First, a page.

I kind of agree with Capri. Its pretty late in the game now to be trying to get tire compensation. My worry would be more with the power train issues and forget the tires. Can damage be detected with a good inspection?

I have some initial resolution to the issue. Thanks for all the input. Everyone’s advice really helped in my discussion with the shop manager. I hauled the four tires back to the original shop (out of state, purchased in a snow storm while visiting my parents). I had spoken with the manager on the phone so he was aware of the issue when I walked in. He brought the tires into the shop, took a quick look and offered me about $200 to cover for the remaining wear. I again explained the issues to him, that I wasn’t looking for a fight, and that I only wanted what was fair.

I explained to him how the issues were completely resolved with a tire change and asked him, if it were his vehicle, what would he be looking for. He nodded as if to finally realize what I was asking for and went back to the shop. He soon thereafter made a call to the warehouse manager and came out and offered me a full refund on the initial cost of the tires and had me fill out an accident report to send to their insurance company to have damage to the vehicle looked at.

He said that back in the shop he aligned the four tires up and it became very clear very quickly which tires would have been in the front and on which side of the vehicle, verifying my story.

He apologized again and said the full refund was as much as he and his store could do and filling out the report for insurance was the only next step he could recommend. I walked out with almost $700 cash and hope of a call from the insurance company to get the vehicle looked at for long term damage.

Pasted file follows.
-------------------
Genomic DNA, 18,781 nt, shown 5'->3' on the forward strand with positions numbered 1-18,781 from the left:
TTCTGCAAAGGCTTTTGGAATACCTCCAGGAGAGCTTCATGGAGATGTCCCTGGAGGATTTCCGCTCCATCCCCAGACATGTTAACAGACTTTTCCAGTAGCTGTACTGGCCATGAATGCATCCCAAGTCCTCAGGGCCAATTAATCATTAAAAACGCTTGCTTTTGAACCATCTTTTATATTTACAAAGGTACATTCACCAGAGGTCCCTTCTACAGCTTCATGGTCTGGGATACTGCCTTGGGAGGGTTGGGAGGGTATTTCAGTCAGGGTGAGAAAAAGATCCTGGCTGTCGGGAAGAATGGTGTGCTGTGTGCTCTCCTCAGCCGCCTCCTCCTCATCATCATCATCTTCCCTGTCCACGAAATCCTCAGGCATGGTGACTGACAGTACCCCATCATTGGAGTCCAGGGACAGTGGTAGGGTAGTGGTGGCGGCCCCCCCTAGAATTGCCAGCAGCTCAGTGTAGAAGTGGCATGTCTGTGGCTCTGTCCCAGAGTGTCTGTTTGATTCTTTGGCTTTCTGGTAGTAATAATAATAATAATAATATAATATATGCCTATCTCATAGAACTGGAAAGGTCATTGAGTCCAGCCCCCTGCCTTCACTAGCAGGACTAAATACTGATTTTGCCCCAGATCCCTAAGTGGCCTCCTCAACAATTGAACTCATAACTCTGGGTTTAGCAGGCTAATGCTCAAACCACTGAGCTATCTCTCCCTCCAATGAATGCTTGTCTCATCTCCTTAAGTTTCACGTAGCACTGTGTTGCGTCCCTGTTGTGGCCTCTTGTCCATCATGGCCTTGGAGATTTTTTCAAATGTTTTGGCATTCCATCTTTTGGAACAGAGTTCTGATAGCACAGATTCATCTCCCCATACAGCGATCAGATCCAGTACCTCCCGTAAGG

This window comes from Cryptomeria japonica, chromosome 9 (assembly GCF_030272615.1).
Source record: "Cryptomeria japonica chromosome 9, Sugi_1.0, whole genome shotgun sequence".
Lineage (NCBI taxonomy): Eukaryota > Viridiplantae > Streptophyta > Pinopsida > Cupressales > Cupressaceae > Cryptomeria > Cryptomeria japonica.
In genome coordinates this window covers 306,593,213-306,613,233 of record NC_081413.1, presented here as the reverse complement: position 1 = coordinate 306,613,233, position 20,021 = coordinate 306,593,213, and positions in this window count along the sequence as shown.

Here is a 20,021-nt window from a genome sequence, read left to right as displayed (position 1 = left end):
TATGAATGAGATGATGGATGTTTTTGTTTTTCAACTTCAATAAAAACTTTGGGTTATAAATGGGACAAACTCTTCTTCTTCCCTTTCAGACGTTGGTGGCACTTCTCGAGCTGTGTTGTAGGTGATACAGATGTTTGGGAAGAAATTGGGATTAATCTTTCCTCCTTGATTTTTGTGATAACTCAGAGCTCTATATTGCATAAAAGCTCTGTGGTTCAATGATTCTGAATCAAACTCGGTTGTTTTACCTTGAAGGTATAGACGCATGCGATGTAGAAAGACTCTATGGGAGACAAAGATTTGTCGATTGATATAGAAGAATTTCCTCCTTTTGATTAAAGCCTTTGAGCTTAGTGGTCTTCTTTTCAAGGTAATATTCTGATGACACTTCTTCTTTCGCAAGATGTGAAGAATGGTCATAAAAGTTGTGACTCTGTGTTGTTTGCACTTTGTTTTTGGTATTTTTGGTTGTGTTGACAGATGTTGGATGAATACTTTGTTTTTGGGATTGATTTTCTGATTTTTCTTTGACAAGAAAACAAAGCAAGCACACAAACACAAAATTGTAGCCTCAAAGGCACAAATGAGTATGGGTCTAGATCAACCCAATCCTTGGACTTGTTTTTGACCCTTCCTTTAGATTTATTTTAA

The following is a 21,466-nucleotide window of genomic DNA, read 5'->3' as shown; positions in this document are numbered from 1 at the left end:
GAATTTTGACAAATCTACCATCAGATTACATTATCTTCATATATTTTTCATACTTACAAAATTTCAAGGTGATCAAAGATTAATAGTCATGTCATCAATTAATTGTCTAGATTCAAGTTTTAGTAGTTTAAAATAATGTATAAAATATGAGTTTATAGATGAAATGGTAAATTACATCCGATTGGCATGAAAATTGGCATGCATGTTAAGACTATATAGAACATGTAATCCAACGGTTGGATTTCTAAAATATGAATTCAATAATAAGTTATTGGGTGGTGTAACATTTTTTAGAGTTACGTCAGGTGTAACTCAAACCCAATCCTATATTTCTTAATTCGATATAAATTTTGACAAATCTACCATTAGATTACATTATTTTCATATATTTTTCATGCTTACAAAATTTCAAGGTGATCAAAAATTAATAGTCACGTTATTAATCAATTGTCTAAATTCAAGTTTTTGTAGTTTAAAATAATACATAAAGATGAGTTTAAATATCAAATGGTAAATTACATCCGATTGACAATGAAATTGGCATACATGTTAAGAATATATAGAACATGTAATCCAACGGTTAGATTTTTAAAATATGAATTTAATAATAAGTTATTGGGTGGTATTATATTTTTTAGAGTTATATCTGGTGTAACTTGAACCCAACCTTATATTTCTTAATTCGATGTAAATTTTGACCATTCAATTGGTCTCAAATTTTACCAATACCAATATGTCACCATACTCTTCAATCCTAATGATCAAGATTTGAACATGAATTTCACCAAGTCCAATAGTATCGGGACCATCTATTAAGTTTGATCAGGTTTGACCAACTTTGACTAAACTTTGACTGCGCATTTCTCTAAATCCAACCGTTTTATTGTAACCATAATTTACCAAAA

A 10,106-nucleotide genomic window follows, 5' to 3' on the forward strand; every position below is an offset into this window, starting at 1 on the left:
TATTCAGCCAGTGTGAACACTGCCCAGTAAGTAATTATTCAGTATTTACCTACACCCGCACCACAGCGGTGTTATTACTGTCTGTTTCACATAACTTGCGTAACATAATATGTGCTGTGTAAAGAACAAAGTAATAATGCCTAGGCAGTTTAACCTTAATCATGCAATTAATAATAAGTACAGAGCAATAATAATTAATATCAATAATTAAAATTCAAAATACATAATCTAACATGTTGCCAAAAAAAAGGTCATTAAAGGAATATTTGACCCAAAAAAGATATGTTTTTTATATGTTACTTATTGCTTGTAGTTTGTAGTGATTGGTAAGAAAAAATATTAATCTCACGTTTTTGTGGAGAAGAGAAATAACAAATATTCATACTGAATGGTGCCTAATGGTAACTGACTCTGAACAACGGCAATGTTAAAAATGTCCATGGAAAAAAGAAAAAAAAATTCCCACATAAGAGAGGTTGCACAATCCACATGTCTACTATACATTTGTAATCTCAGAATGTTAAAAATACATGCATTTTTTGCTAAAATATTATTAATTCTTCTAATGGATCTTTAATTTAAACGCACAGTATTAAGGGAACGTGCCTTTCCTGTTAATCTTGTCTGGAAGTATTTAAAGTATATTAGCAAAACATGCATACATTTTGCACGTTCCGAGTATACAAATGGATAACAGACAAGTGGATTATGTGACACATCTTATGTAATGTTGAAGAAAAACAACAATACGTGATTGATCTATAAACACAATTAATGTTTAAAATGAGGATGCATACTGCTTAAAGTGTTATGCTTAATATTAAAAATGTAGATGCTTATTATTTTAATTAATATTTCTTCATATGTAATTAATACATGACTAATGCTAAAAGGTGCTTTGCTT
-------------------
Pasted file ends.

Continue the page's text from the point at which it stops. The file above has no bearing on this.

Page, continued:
Someone said it earlier in the post, but yes, Costco does do right by their customers. However, I’ll wait until I get the insurance resolved to be 100% happy with it. I’m guessing that any damage would make that $700 cash look like a very small settlement.

Thank you for returning and filling in the rest of the story. That hardly ever happens and those of us who are regulars want to learn if our advice was of any help.

Thank you too for the return. I commend you for your thoughtfullness. Costco may do right by their customers, but only if they come prepared and are as knowledgable as you when you approached them. They did not seem to do so well until you used your persuasive powers buttroused by your cumulative knowledge on the subject. Good job !
It’s too bad LL Bean doesn’t sell tires. (And do auto repair)

I’m glad you let us know and also that you got a full refund. Hopefully there is no long term damage. It is good that they took care of the problem.

I too appreciate the feedback but you asked about potential damage and you have not answered the critical question here, do you have AWD (all wheel drive) or not. If you do not have AWD, your vehicle has not suffered any damage.

Your vehicle stability system won’t work if you have different size tires, no matter the location as that will appear as a traction problem, but it won’t do permanent damage.

You also allude to Costco but did not say that that is where you got the tires. You mentioned that the shop owner did a check on the alignment, but Costco does not do alignments. They do have recommended local shops that they have some sort of agreement with in some areas, much like their car purchasing agreements with local dealers.

Would you mind clearing up these questions?

In reference to the previous questions, I do not have AWD. It’s a front wheel drive '08 Odyssey. I had many issues with the Vehicle Stability Assist while on the mismatched tires, but have not had them reoccur since the change. I purchased the original tires in Salt Lake City at a Costco while visiting family and took them back to the same location. In the mean time I had the vehicle checked out at my BigOTire shop in Colorado in the time since the original purchase to try to deal with the issues (creaking, alignment, etc) but they could not figure it out. I did have new brakes put on (needed to anyway) but it didn’t solve my groaning out of the front end and actually made it worse since the braking was more secure.

Hope that answers the questions that everyone has. Thanks again. I still haven’t heard from Costco’s insurance folk, but will let everyone know. I’m just hoping that they’ll pay for an entire front end check.